Thursday, December 20, 2007
I recently watched American Beauty again, and remembered what touched me about it the first time I saw the film. It is a flawed jewel, but it works. You can read/download the script here. I have witnessed people in my life make incredible transformations. At least one of them nearly identically echoes the plot of American Beauty, sans the killing. The central thrust of the film is: "It's never too late to get it back." Some quotes from the movie:
Lester: (amused) Look at me, jerking off in the shower. (then) This will be the high point of my day. It's all downhill from here.
Lester: Both my wife and daughter think I'm this gigantic loser, and they're right. I have lost something. I'm not exactly sure what it is, but I know I didn't always feel this sedated. But you know what? It's never too late to get it back.
Lester: It's a great thing when you realize you still have the ability to surprise yourself. Makes you wonder what else you can do that you've forgotten about.
Carolyn: Lester, you're going to spill beer on the couch.
Lester: So what? It's just a couch.
Carolyn: This is a four thousand dollar sofa upholstered in Italian silk. This is not "just a couch."
Lester: It's just a couch! This isn't life. This is just stuff. And it's become more important to you than living. Well, honey, that's just nuts.
Lester: Remember those posters that said, "Today is the first day of the rest of your life?" Well, that's true of every day except one - the day you die.
Lester Burnham: I feel like I've been in a coma for the past twenty years. And I'm just now waking up.
Brad Dupree: Man, you are one twisted fuck.
Lester Burnham: Nope, I'm just an ordinary guy with nothing to lose.
Carolyn Burnham: Your father and I were just discussing his day at work. Why don't you tell our daughter about it, honey?
Lester Burnham: Janie, today I quit my job. And then I told my boss to go fuck himself, and then I blackmailed him for almost sixty thousand dollars. Pass the asparagus.
Carolyn Burnham: Your father seems to think this type of behavior is something to be proud of. Lester Burnham: And your mother seems to prefer I go through life like a fucking prisoner while she keeps my dick in a mason jar under the sink.
Carolyn Burnham: How dare you speak to me that way in front of her. And I marvel that you can be so contemptuous of me, on the same day that you LOSE your job.
Lester Burnham: Lose it? I didn't lose it. It's not like, "Whoops! Where'd my job go?" I QUIT. Someone pass me the asparagus.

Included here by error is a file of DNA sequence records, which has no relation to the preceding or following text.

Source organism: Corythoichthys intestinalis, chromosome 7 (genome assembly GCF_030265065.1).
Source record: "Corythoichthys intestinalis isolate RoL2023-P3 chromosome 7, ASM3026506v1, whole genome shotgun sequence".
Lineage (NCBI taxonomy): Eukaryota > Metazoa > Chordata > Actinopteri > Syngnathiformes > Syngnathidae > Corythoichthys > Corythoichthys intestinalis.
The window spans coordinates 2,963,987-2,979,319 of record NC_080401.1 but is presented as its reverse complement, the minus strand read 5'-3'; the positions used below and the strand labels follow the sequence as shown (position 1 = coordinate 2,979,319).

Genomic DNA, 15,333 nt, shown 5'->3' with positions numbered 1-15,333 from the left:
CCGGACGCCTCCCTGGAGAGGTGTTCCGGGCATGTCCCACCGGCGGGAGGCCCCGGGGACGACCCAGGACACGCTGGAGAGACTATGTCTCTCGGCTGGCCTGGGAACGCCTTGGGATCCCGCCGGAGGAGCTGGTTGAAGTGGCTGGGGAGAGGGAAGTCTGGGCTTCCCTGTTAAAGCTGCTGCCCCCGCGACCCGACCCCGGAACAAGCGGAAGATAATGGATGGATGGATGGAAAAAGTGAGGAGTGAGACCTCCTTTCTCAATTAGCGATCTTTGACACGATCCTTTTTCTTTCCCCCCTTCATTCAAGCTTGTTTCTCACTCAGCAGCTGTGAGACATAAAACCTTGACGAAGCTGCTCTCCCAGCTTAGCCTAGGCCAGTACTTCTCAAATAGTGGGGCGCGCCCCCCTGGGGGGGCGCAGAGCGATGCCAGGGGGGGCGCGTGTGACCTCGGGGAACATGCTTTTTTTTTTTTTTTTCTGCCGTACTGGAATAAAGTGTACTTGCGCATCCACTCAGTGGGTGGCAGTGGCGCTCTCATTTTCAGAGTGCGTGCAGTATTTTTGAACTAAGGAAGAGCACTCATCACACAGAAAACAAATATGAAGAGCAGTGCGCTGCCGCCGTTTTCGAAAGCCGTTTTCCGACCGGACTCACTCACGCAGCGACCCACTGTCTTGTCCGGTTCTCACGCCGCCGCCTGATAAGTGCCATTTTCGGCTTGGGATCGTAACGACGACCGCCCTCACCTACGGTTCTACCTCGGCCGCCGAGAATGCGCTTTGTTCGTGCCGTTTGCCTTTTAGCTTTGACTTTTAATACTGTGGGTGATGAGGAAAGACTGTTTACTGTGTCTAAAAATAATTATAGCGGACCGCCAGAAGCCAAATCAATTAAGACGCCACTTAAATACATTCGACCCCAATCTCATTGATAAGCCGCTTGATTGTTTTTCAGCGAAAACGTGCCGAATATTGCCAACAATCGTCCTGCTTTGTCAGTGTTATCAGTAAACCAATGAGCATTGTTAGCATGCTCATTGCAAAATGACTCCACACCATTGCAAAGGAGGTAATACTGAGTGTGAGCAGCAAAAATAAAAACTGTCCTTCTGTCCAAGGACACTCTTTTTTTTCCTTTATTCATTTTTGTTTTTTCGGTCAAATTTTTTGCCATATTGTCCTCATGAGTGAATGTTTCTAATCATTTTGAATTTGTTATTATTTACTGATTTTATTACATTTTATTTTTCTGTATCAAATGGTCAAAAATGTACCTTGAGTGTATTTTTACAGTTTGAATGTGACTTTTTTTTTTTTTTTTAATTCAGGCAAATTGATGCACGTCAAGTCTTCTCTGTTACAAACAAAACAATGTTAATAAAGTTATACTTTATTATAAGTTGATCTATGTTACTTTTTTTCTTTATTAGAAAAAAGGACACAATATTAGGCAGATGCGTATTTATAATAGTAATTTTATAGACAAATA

Lester Burnham: I can't feel anything but gratitude for every single moment of my stupid little life.
Lester Burnham: Brad, for 14 years I've been a whore for the advertising industry. The only way I could save myself now is if I start firebombing.
Lester Burnham: [narrating] I had always heard your entire life flashes in front of your eyes the second before you die. First of all, that one second isn't a second at all, it stretches on forever, like an ocean of time... For me, it was lying on my back at Boy Scout camp, watching falling stars... And yellow leaves, from the maple trees, that lined my street... Or my grandmother's hands, and the way her skin seemed like paper... And the first time I saw my cousin Tony's brand new Firebird... And Janie... And Janie... And... Carolyn. I guess I could be pretty pissed off about what happened to me... but it's hard to stay mad, when there's so much beauty in the world. Sometimes I feel like I'm seeing it all at once, and it's too much, my heart fills up like a balloon that's about to burst... And then I remember to relax, and stop trying to hold on to it, and then it flows through me like rain and I can't feel anything but gratitude for every single moment of my stupid little life... You have no idea what I'm talking about, I'm sure. But don't worry... you will someday.
Lester Burnham: My name is Lester Burnham. This is my neighborhood; this is my street; this is my life. I am 42 years old; in less than a year I will be dead. Of course I don't know that yet, and in a way, I am dead already.
Lester Burnham: [narrating] Janie's a pretty typical teenager. Angry, insecure, confused. I wish I could tell her that's all going to pass, but I don't want to lie to her.